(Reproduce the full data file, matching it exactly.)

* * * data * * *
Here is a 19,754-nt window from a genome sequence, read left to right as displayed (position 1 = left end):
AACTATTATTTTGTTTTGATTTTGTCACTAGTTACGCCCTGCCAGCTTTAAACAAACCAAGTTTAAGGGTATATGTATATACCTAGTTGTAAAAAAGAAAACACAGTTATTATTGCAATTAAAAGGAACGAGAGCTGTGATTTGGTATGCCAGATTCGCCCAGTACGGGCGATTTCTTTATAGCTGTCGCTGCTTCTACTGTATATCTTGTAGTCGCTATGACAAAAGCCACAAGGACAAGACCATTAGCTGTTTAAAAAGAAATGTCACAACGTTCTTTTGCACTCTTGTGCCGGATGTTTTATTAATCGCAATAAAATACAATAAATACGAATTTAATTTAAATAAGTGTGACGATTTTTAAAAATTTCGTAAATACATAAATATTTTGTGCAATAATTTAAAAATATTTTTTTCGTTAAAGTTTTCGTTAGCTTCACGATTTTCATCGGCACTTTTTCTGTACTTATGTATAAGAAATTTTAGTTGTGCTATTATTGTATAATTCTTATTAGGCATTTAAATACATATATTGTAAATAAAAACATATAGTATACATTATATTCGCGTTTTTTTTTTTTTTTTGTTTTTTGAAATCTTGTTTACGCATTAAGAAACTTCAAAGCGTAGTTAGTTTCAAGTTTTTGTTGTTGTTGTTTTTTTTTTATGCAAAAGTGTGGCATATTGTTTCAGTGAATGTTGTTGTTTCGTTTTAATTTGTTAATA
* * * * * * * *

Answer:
Here is a 19,754-nt window from a genome sequence, read left to right as displayed (position 1 = left end):
AACTATTATTTTGTTTTGATTTTGTCACTAGTTACGCCCTGCCAGCTTTAAACAAACCAAGTTTAAGGGTATATGTATATACCTAGTTGTAAAAAAGAAAACACAGTTATTATTGCAATTAAAAGGAACGAGAGCTGTGATTTGGTATGCCAGATTCGCCCAGTACGGGCGATTTCTTTATAGCTGTCGCTGCTTCTACTGTATATCTTGTAGTCGCTATGACAAAAGCCACAAGGACAAGACCATTAGCTGTTTAAAAAGAAATGTCACAACGTTCTTTTGCACTCTTGTGCCGGATGTTTTATTAATCGCAATAAAATACAATAAATACGAATTTAATTTAAATAAGTGTGACGATTTTTAAAAATTTCGTAAATACATAAATATTTTGTGCAATAATTTAAAAATATTTTTTTCGTTAAAGTTTTCGTTAGCTTCACGATTTTCATCGGCACTTTTTCTGTACTTATGTATAAGAAATTTTAGTTGTGCTATTATTGTATAATTCTTATTAGGCATTTAAATACATATATTGTAAATAAAAACATATAGTATACATTATATTCGCGTTTTTTTTTTTTTTTTGTTTTTTGAAATCTTGTTTACGCATTAAGAAACTTCAAAGCGTAGTTAGTTTCAAGTTTTTGTTGTTGTTGTTTTTTTTTTATGCAAAAGTGTGGCATATTGTTTCAGTGAATGTTGTTGTTTCGTTTTAATTTGTTAATA